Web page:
DETROIT (WXYZ) — Despite a contentious ballot proposal and no-reason absentee voting, election officials in the city of Detroit are anticipating turnout to be roughly 10% lower than the last gubernatorial election in 2018.
That election had a record number of votes statewide for a gubernatorial race, and 93% of votes cast in Detroit went to Gov. Gretchen Whitmer.
"Detroit should be somewhere between 28% and 33% ," Detroit City Clerk Janice Winfrey said to reporters on Thursday. "Not where we want it, but that’s where it’s looking like now.”
Some Detroit voters say they are choosing not to vote.
"I don't believe the system is set up for our people, the minority," Detroit resident Raven Archer said. "So, I don’t vote. I’ve never voted.”
Archer says she knows many people who feel the same way as her, and believes not voting sends a stronger message.
"I've never voted. I just don't believe it’s for us," Archer reiterated. "Not voting is making a stand and stating how we feel.”
Other Detroit voters have already cast a ballot, and about 83,000 absentee ballots have been mailed out so far.
"It's important, the issues are important, there's a lot of things that are important," said Detroit voter Darryl Cobb.
"I vote every election, I think it's our civic responsibility to do it," said Detroit voter James Beasley. "So many people have given their lives."
The 28% to 33% projected by Winfrey is down roughly 10% since last gubernatorial election which had a 41% turnout. That election saw a record number of ballots cast statewide and was just the third gubernatorial election since 1970 with a statewide turnout of 50% or higher.
Previous Gubernatorial elections in 2010 and 2014 also had about a 30% turnout in the City of Detroit.
"That's unfortunate if that's the number, but we haven't voted yet," Beasley said of the 30% projection. "I encourage everyone to get out to the polls because it makes a difference. This is the only time we can really express ourselves and by expressing ourselves we let people know how we feel."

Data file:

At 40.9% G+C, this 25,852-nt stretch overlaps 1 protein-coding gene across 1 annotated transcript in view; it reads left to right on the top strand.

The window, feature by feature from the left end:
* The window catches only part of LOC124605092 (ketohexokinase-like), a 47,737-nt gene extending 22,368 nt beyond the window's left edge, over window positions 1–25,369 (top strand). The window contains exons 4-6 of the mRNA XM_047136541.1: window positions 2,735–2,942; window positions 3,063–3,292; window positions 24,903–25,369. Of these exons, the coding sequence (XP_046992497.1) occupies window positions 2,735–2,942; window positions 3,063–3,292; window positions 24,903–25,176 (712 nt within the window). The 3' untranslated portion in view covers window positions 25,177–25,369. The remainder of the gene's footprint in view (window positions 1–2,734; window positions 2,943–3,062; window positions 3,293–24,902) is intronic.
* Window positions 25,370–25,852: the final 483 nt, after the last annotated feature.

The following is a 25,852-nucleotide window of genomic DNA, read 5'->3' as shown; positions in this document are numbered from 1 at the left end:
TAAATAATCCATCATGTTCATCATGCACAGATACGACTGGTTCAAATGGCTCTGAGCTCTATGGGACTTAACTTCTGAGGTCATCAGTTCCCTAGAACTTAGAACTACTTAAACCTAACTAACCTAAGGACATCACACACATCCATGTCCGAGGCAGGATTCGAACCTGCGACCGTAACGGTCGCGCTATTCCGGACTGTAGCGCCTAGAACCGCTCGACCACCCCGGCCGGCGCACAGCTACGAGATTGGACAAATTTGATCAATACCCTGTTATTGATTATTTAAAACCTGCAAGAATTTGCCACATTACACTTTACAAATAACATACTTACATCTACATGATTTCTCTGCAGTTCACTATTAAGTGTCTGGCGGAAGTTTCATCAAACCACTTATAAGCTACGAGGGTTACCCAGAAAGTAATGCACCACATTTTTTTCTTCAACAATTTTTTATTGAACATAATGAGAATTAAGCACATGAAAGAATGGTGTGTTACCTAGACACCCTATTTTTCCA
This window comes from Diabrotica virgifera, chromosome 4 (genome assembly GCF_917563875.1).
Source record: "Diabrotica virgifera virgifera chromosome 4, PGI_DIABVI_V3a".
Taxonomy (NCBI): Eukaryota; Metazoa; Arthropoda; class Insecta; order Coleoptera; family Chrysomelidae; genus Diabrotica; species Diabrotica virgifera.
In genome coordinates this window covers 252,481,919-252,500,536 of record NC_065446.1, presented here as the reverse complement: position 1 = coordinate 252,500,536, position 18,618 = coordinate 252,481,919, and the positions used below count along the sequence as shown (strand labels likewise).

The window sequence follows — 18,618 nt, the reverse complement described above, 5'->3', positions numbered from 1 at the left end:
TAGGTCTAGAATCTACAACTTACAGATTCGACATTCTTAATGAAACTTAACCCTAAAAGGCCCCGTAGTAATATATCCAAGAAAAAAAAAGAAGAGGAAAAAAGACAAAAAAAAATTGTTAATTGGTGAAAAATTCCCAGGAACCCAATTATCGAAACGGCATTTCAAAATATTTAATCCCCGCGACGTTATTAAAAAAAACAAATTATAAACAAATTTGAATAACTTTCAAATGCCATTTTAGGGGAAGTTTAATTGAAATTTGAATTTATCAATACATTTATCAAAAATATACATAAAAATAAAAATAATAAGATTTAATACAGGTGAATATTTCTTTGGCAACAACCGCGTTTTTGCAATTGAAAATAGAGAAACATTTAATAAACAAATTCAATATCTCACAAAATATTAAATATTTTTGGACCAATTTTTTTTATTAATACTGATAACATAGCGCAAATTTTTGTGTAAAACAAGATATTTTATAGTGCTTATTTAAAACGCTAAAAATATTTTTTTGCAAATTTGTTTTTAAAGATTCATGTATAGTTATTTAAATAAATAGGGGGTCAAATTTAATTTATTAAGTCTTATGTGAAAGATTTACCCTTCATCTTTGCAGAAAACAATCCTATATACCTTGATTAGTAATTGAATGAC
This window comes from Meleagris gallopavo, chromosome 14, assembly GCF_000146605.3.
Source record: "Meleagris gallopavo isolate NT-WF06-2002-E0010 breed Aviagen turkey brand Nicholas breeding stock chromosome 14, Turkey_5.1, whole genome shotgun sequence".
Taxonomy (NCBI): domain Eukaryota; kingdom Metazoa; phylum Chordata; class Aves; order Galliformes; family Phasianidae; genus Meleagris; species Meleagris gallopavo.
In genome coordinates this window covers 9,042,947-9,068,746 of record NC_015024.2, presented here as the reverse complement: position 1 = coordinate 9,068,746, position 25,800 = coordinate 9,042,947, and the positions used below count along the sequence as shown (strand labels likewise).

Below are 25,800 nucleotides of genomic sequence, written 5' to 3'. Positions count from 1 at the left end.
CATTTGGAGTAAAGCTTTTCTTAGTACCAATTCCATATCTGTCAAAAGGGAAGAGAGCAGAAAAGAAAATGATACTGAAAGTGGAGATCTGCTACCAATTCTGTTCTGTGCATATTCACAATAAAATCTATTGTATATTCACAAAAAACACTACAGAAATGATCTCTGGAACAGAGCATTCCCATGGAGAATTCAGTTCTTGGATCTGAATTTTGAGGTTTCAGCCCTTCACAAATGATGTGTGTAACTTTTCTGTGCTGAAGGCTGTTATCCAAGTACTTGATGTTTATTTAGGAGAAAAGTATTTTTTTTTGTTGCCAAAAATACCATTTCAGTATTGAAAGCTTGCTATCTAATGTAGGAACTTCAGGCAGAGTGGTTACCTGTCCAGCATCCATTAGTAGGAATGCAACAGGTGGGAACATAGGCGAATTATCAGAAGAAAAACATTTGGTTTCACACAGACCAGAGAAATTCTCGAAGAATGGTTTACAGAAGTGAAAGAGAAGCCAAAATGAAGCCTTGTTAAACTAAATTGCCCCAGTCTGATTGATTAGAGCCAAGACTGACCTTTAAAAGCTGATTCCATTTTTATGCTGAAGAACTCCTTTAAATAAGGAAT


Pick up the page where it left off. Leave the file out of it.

"It's really sad that we hear of people not going to vote, that the numbers are going to be lower," said Michael Joseph, president of the Detroit Coalition of Black Trade Unionists. "We believe in the power of the people, but we need people to believe in the power of themselves.”
The Detroit Coalition of Black Trade Unionists is working with Rev. Dr. Steve Bland and Liberty Temple Baptist Church on the west side to drive Detroiters who need a ride to voting locations to register, get an absentee ballot or turn in an absentee ballot this weekend.
To request a ride, you can call the Detroit CBTU at 517-293-4730 or email email@example.com. Pickups begin at 8:30 a.m. and end at 3:30 p.m. both Saturday and Sunday.
“We have enough vans to get people to the polls, just give us a call," Joseph said. "We’ll come to your house, pick you up and take you right back to you house when you finish your business.”
But according to some potential voters, bigger than the transportation barrier is the barrier of trust and a belief their vote doesn’t count. It's a barrier Detroiters like Joseph are still working to overcome.
"If Detroit had an 80%, 70% turnout in the election, the power of the state would go through Detroit. That’s how powerful it is," Joseph said. "Detroit matters. It matters.”
If you haven't submitted your absentee ballot and plan to, make sure you head to your nearest dropbox by 8 p.m. on Election Day.